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INTRODUCTION Malaria is the largest cause of health services attendance, hospital admissions and child deaths in Tanzania. At the Abuja Summit in April 2000 Tanzania committed itself to protect 60% of its population at high risk of malaria by 2005. The country is, therefore, determined to ensure that sustainable malaria control using insecticide-treated(More)
OBJECTIVE The aim of the study was to monitor the insecticide susceptibility status of malaria vectors in 12 sentinel districts of Tanzania. METHODS WHO standard methods were used to detect knock-down and mortality in the wild female Anopheles mosquitoes collected in sentinel districts. The WHO diagnostic doses of 0.05% deltamethrin, 0.05%(More)
Field trials with mosquito coils containing 0.15% Esbiothrin at Usa River settlement, northern Tanzania, during 1986 achieved a 52% reduction in biting rates of Anopheles arabiensis Patton and a 73% reduction of Culex quinquefasciatus Say mosquitoes. No mosquito biting activity occurred during the coil burning period which started at 20.00 hours daily and(More)
BACKGROUND In Zanzibar, the Ministry of Health and partners accelerated malaria control from September 2003 onwards. The impact of the scale-up of insecticide-treated nets (ITN), indoor-residual spraying (IRS) and artemisinin-combination therapy (ACT) combined on malaria burden was assessed at six out of seven in-patient health facilities. METHODS Numbers(More)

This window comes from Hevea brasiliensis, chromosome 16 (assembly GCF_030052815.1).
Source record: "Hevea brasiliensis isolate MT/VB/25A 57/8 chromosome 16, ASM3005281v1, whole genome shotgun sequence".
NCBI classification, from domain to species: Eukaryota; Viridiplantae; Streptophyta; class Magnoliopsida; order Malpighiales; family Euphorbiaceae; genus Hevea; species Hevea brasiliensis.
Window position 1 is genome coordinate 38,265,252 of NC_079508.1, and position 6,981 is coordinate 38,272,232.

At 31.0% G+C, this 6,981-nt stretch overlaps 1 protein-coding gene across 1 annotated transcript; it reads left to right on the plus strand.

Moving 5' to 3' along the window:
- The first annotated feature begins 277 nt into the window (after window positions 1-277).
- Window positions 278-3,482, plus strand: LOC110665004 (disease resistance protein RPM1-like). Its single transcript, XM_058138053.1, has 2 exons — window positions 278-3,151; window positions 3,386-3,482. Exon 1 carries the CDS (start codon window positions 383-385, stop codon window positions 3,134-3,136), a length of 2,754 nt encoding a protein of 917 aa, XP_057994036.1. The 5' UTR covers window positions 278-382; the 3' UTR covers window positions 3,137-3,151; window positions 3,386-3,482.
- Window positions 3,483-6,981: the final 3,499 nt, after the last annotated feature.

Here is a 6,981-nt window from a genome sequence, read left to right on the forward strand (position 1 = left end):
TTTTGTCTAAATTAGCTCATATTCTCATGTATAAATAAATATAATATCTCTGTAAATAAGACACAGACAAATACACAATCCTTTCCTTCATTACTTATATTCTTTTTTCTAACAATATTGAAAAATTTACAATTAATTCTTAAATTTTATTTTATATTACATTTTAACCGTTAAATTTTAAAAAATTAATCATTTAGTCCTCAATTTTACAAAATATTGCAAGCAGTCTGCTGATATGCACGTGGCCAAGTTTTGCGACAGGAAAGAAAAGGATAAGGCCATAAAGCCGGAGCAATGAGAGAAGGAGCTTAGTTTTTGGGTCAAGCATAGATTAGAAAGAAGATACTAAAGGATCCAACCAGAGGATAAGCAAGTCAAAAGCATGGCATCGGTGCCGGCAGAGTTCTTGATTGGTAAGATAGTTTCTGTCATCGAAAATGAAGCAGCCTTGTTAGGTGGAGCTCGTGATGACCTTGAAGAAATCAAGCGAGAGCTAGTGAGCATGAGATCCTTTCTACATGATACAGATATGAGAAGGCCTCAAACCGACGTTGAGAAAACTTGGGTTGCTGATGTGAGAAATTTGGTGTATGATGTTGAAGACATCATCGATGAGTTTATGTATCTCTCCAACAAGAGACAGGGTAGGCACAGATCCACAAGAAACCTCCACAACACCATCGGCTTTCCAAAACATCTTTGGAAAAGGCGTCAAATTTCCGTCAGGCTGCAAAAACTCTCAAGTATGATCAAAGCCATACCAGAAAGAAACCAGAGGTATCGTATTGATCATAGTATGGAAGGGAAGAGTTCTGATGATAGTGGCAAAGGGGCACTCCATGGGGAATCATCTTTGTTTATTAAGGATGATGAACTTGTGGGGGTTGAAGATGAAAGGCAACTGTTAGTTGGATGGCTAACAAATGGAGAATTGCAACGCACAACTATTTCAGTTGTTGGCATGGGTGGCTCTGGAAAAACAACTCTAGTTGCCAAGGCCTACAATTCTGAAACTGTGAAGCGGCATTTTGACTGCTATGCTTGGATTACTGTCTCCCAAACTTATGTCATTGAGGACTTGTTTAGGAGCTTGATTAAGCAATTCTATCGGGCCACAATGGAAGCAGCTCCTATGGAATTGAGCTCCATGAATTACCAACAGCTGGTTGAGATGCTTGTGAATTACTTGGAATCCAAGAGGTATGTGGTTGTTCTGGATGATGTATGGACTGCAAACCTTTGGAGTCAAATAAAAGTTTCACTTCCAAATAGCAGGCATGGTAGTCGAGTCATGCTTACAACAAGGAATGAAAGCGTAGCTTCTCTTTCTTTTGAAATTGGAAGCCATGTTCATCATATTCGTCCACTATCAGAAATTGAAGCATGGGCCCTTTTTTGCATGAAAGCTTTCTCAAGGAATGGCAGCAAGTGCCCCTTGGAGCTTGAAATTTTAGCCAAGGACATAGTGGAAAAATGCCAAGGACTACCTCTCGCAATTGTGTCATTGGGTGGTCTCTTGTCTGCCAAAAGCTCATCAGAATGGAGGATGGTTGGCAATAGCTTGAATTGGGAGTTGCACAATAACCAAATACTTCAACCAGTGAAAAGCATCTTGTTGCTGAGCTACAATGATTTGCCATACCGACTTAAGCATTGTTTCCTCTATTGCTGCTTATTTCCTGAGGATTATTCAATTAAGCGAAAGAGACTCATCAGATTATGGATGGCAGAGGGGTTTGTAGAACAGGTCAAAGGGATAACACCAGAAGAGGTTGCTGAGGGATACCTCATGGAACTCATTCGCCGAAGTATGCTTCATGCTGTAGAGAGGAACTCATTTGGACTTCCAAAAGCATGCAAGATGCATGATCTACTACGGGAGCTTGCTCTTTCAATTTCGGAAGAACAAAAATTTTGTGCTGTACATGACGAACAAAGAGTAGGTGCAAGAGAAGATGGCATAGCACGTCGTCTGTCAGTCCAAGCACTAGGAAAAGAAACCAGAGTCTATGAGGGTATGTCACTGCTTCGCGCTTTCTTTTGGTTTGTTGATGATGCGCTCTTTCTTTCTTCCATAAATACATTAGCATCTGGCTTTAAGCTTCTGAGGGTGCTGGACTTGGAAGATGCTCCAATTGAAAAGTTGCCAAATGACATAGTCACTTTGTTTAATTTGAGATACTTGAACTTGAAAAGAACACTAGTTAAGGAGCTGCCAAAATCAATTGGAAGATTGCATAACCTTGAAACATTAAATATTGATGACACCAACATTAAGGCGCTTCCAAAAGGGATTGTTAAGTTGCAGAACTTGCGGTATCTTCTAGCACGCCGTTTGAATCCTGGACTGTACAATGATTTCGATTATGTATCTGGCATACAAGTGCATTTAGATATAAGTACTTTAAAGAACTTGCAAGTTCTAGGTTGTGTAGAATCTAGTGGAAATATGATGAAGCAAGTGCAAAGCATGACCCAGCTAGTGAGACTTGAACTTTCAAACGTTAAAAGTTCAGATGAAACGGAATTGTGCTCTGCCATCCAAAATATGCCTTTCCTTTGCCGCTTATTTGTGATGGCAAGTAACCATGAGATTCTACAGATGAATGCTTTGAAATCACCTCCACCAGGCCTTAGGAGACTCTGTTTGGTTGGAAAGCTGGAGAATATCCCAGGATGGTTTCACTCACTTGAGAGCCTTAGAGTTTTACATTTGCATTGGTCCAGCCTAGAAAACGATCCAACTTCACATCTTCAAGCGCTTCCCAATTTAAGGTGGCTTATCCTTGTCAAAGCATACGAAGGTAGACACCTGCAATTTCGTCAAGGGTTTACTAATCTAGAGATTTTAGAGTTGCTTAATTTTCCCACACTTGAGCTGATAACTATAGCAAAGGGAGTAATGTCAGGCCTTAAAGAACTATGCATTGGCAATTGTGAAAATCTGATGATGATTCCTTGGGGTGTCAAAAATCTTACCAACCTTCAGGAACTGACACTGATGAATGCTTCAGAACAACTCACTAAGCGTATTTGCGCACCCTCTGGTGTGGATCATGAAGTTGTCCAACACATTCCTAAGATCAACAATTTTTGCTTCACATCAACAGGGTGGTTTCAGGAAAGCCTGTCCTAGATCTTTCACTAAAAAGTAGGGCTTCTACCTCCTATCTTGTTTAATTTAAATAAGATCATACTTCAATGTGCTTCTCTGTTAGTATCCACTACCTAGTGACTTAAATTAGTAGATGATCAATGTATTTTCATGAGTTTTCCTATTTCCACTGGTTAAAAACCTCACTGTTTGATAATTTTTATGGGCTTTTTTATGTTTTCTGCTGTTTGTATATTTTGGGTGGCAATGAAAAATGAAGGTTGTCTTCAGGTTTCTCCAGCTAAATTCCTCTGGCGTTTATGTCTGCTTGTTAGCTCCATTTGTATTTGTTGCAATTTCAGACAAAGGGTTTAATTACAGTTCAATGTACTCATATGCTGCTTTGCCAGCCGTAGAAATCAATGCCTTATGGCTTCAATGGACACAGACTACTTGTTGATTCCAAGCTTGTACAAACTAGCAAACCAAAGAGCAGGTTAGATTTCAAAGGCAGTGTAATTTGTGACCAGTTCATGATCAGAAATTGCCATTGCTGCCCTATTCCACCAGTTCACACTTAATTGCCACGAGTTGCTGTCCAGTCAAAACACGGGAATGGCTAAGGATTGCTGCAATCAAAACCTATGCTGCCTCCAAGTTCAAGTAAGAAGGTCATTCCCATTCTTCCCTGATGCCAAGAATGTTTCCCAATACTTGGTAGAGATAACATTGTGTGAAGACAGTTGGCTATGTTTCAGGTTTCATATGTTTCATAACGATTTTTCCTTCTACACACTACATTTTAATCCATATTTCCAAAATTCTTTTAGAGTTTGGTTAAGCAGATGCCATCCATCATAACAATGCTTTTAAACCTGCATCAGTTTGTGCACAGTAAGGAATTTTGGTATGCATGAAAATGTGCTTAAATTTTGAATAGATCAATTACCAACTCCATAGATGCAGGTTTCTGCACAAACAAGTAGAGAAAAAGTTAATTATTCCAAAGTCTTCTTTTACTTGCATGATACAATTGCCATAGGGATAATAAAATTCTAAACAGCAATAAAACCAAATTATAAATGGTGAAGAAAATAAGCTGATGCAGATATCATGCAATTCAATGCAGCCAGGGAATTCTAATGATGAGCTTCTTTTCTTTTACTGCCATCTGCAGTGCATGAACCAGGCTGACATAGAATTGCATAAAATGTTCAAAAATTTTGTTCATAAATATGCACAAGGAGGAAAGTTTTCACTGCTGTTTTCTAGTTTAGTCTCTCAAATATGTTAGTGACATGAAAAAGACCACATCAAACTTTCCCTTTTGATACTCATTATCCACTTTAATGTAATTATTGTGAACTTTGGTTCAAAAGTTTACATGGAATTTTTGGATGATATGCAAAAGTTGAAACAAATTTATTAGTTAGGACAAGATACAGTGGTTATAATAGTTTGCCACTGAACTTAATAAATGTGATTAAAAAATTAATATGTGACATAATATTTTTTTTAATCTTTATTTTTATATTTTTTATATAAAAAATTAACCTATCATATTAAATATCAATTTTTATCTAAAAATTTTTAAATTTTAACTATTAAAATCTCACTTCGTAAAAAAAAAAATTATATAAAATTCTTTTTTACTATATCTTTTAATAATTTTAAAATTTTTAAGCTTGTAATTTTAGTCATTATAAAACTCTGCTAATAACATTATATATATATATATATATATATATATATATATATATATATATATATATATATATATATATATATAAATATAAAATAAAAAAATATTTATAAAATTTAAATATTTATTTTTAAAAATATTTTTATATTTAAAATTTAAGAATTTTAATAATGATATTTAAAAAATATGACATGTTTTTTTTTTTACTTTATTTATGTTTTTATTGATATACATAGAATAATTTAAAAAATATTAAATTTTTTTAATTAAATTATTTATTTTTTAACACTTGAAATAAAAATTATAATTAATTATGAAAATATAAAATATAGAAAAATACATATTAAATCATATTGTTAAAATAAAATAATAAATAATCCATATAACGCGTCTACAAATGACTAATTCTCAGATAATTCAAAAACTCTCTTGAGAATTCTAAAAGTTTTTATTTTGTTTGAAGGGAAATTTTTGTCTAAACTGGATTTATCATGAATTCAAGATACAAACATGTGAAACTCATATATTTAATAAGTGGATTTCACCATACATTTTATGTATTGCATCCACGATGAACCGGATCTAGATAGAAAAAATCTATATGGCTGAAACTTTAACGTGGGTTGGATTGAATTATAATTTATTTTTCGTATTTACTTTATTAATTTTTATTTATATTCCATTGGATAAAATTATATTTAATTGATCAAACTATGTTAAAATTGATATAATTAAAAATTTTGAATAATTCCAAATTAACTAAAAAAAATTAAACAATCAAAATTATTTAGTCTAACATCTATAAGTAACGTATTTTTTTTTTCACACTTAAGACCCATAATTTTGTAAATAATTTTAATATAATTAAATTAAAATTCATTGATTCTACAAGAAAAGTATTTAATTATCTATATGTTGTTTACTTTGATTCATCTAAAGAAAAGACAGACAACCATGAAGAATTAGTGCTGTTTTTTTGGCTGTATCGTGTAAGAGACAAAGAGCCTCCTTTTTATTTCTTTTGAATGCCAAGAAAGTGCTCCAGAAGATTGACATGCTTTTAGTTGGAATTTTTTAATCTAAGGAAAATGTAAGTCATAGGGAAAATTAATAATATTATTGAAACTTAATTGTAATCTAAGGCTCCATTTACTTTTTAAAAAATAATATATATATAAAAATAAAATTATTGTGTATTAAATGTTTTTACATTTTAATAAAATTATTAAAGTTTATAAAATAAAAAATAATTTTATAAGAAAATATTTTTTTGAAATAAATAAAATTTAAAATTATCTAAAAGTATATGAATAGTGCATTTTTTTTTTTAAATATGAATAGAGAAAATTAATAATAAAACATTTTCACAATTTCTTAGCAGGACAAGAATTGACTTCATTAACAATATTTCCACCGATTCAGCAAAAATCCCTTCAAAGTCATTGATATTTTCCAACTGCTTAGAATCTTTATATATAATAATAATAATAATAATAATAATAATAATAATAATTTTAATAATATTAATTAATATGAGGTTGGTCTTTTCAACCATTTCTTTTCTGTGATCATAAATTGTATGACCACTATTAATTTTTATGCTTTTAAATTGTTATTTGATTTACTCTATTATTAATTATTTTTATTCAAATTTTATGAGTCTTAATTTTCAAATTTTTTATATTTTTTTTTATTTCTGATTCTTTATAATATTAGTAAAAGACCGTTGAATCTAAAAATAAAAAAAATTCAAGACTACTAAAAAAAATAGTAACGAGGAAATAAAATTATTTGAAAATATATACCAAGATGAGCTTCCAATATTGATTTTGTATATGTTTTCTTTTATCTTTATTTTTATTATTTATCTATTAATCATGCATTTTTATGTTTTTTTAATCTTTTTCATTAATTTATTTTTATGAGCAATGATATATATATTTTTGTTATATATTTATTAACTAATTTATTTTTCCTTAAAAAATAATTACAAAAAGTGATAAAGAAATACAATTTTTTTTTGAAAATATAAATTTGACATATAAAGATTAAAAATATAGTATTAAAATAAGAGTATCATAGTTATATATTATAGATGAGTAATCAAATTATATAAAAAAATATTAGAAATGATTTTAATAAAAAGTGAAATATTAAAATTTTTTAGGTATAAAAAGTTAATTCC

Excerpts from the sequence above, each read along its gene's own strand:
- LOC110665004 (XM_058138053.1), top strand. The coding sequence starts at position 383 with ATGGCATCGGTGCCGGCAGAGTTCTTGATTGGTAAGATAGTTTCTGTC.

BACKGROUND In the past decade there has been increasing visibility of malaria control efforts at the national and international levels. The factors that have enhanced this scenario are the availability of proven interventions such as artemisinin-based combination therapy, the wide scale use of insecticide-treated nets (ITNs) and a renewed emphasis in indoor(More)
The efficacy of sulfadoxine-pyrimethamine (SP) and amodiaquine (AQ) was assessed at Kivunge and Micheweni in Zanzibar, Tanzania, in 2001. The main objective was to obtain baseline data after observations of high levels of chloroquine treatment failures. Children (6-59 months) were randomized to receive either drug. At Kivunge, SP and AQ were given to 64 and(More)
Various definitions have been framed for public-private partnerships (PPPs) in health depending on the desired relationship and the characteristics of the respective sectors. These relationships span from a continuum of loose relationships with narrow objectives, lack of a legal status and an absence of a formalized membership or governing body to high(More)
Traditionally, it has taken decades to introduce new interventions in low-income countries. Several factors account for these delays, one of which is the absence of a framework to facilitate comprehensive understanding of policy process to inform policy makers and stimulate the decision-making process. In the case of the proposed introduction of malaria(More)
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